The Center conducts research consistent with its mission of developing a greater understanding of policy issues that were at the core of John Brademas' public life and of Congress. Research focuses not only on examining the rules and procedures of Congress but also on the ways in which the Senate and House of Representatives help determine the substance of law and policy for the Government of the United States—through their leaders, committees, caucuses, conferences, staffs and individual members, and through the interaction of Congress with the executive and judicial branches. Projects commissioned by the Center also examine policy implications on public life, and how legislation can expand or better its effects.

In the midst of a devastating pandemic, as theaters, art galleries and museums, dance stages and concert halls shuttered their doors indefinitely and institutional funding for entertainment and culture evaporated almost overnight, a cohort of highly acclaimed scholars, artists, cultural critics, and a journalist sat down to ponder an urgent question: Are the Arts Essential?

With funding from the Mellon Foundation and led by researchers from the Social Impact of the Arts Project at the University of Pennsylvania and cultural practitioners at the Brademas Center, Staging Change explored the geography of participation in a cohort of arts and cultural organizations in California. This cohort was supported by the James Irvine Foundation from 2013-2020 through its New California Arts Fund (NCAF) initiative. The Brademas Center’s research was designed to understand the relationship between arts engagement and social wellbeing and neighborhood vitality in those communities where NCAF members were located. The project examined the relationship of arts participation in urban California to social class, race, and ethnicity and compared overall nonprofit participation patterns to that of NCAF institutions. It then assessed the relationship between cultural assets in neighborhoods to several dimensions of social wellbeing. Finally, the research team interviewed NCAF grantees and their community partners to assess how recent history, including the pandemic and 2020 social movements for racial justice, affected NCAF institutions' community work.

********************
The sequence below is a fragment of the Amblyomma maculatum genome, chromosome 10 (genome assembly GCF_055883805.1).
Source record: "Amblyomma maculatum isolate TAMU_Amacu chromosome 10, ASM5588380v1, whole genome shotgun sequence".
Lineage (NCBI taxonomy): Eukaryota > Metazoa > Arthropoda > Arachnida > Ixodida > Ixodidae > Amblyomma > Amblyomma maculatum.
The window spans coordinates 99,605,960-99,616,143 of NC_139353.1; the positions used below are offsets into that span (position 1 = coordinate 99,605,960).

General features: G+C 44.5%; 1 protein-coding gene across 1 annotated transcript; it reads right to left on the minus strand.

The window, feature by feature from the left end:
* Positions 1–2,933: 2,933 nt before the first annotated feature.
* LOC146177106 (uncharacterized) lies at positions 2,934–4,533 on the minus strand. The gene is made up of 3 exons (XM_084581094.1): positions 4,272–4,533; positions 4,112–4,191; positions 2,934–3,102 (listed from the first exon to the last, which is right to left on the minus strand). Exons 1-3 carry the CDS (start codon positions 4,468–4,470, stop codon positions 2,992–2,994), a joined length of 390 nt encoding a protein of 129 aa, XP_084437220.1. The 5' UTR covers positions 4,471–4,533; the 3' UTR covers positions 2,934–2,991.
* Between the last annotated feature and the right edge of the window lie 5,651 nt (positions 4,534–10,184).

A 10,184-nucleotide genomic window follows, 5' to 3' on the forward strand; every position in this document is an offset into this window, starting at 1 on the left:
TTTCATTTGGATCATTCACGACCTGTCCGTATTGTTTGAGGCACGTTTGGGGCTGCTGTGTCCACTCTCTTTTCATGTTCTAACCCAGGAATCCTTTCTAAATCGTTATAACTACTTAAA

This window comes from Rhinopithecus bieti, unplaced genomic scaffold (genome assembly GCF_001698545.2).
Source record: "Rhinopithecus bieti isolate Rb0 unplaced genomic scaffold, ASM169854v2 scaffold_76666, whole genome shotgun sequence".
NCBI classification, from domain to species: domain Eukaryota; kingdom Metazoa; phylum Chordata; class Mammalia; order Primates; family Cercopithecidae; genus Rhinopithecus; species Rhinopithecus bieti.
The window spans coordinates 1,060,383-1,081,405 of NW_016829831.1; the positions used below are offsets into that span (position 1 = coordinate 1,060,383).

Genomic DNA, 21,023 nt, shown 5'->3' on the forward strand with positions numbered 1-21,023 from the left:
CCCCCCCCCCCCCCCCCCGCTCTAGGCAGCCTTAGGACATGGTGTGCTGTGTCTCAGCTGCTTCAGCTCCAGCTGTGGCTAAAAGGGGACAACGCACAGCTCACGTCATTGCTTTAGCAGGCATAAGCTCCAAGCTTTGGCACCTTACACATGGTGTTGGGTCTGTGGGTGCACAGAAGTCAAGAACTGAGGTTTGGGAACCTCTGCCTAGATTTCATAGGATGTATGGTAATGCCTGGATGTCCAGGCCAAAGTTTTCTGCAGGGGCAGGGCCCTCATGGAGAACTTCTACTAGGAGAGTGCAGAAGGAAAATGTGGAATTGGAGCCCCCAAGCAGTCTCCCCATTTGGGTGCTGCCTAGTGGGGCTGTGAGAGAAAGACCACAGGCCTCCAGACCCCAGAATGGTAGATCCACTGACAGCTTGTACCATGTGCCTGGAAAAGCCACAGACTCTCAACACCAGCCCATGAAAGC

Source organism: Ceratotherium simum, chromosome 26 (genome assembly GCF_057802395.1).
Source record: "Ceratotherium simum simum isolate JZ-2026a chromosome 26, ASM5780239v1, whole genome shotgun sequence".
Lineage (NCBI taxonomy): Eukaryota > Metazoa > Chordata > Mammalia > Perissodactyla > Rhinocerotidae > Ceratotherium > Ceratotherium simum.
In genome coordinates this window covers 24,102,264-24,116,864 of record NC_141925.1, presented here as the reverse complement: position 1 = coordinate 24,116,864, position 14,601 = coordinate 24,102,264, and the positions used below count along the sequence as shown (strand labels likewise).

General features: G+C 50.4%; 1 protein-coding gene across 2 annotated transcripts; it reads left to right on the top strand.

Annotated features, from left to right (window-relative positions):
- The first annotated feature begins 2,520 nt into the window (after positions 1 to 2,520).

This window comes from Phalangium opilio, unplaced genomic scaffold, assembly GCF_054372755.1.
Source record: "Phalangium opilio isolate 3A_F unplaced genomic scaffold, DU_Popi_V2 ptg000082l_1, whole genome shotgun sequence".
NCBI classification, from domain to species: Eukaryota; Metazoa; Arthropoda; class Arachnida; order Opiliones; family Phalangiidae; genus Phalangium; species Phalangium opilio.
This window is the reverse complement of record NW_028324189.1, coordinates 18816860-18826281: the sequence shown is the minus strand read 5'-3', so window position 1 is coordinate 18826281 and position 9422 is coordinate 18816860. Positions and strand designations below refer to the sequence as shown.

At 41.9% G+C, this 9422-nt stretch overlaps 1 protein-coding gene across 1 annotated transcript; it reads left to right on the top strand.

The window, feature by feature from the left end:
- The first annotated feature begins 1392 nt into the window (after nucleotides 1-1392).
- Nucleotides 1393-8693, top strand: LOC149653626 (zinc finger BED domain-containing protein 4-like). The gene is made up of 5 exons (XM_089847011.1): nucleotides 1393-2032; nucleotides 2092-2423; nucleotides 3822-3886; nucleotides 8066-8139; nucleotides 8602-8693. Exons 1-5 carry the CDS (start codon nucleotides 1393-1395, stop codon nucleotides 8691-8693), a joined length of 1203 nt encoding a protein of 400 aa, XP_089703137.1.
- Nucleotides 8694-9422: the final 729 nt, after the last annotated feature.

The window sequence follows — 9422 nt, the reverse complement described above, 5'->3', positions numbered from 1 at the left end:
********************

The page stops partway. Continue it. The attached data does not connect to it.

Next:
The John Brademas Center lead a conversation over the course of 2022 on the value of civility in politics and the public square. The Center convened thought leaders, scholars, policymakers, and practitioners to address the question:  What do we mean by “civility?”  

The project examined political processes, institutions, and systems. It explored values and norms, how they inform each other, and how they evolve or break down over time. It addressed what happens when participants in the system no longer accept the “rules of the game,” and the legitimacy of the opposition.